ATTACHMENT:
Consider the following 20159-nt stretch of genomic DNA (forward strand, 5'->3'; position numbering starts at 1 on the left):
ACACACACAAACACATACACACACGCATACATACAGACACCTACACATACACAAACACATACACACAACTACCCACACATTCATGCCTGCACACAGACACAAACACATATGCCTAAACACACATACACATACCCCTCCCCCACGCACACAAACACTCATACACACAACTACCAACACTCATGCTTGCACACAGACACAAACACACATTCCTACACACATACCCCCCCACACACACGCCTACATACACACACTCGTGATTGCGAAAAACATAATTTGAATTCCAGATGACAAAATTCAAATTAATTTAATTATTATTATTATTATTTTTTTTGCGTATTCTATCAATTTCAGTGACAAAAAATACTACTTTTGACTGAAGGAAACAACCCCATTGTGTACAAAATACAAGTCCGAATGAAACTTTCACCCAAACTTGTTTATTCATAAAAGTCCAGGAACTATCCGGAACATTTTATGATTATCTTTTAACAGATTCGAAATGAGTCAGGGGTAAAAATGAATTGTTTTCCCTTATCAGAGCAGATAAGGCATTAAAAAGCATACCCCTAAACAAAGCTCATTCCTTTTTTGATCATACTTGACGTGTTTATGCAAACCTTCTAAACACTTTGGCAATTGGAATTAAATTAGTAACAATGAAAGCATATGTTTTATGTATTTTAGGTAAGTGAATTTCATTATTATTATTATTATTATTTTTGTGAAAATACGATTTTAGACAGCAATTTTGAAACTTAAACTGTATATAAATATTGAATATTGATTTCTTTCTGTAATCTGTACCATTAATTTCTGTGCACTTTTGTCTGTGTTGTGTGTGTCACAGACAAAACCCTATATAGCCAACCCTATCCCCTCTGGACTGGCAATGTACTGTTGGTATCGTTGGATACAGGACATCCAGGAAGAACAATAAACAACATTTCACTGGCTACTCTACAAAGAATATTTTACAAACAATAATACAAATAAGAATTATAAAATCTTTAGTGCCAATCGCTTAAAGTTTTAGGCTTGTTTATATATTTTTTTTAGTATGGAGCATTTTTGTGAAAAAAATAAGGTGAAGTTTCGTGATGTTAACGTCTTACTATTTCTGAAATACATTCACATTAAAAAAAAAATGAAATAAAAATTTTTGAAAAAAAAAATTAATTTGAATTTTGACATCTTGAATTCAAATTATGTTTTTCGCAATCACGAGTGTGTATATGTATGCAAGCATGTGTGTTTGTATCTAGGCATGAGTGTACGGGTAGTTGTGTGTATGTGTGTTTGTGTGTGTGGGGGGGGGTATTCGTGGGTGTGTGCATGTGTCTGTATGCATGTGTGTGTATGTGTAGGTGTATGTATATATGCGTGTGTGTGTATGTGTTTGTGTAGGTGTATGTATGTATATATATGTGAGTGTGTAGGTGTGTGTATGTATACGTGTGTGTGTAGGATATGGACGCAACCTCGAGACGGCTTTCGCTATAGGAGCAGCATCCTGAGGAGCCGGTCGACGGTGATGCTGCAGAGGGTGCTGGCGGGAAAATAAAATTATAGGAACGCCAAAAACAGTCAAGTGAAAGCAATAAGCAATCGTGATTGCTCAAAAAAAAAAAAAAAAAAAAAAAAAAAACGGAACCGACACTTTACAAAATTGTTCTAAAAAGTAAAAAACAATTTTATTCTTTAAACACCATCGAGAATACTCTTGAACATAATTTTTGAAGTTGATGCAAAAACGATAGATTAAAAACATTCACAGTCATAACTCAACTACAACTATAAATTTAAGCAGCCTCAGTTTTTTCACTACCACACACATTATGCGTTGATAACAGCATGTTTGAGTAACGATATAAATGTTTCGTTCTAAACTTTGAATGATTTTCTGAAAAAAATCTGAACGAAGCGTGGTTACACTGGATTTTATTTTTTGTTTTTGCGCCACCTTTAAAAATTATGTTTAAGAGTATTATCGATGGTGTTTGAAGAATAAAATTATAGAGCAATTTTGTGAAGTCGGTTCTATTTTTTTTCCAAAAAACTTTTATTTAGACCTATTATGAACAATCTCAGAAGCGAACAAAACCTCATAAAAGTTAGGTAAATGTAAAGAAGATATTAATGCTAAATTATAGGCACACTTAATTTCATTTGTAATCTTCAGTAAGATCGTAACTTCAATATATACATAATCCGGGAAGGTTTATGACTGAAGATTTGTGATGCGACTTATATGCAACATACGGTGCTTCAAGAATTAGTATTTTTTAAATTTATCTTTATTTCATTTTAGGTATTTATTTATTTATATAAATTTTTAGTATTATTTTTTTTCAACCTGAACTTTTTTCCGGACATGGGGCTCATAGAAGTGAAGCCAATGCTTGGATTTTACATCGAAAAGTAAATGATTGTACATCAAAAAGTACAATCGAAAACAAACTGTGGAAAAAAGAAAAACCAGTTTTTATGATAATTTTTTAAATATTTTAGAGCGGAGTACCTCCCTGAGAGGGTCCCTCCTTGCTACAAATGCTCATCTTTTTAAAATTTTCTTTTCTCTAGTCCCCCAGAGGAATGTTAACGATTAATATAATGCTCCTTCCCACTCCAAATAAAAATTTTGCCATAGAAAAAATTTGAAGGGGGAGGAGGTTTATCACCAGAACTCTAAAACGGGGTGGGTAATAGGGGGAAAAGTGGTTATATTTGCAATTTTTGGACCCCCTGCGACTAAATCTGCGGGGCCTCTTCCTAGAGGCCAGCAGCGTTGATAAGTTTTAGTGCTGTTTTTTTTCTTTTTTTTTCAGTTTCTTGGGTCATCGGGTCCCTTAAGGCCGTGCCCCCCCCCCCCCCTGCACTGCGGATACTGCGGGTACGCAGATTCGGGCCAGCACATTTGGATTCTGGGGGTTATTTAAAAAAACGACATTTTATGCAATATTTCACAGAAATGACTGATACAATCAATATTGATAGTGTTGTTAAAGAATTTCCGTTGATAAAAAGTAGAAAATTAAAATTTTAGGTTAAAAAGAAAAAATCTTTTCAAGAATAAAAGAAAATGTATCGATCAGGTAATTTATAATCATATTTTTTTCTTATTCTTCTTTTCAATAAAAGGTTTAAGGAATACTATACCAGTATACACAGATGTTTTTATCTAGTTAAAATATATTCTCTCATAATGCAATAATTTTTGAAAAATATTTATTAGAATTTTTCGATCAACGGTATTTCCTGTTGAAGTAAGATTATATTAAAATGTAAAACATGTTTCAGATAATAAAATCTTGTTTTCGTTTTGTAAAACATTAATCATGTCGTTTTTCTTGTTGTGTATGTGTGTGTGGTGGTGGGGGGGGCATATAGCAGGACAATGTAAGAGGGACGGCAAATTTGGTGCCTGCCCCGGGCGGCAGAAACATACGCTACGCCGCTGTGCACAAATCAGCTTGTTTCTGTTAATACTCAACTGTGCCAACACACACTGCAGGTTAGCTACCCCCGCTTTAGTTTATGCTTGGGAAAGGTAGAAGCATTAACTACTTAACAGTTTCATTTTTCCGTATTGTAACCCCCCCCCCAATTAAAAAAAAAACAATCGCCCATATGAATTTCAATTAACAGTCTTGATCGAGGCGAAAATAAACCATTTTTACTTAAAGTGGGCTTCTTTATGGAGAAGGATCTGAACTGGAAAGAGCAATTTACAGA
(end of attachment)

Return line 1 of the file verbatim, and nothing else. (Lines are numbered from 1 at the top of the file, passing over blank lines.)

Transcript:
Consider the following 20159-nt stretch of genomic DNA (forward strand, 5'->3'; position numbering starts at 1 on the left):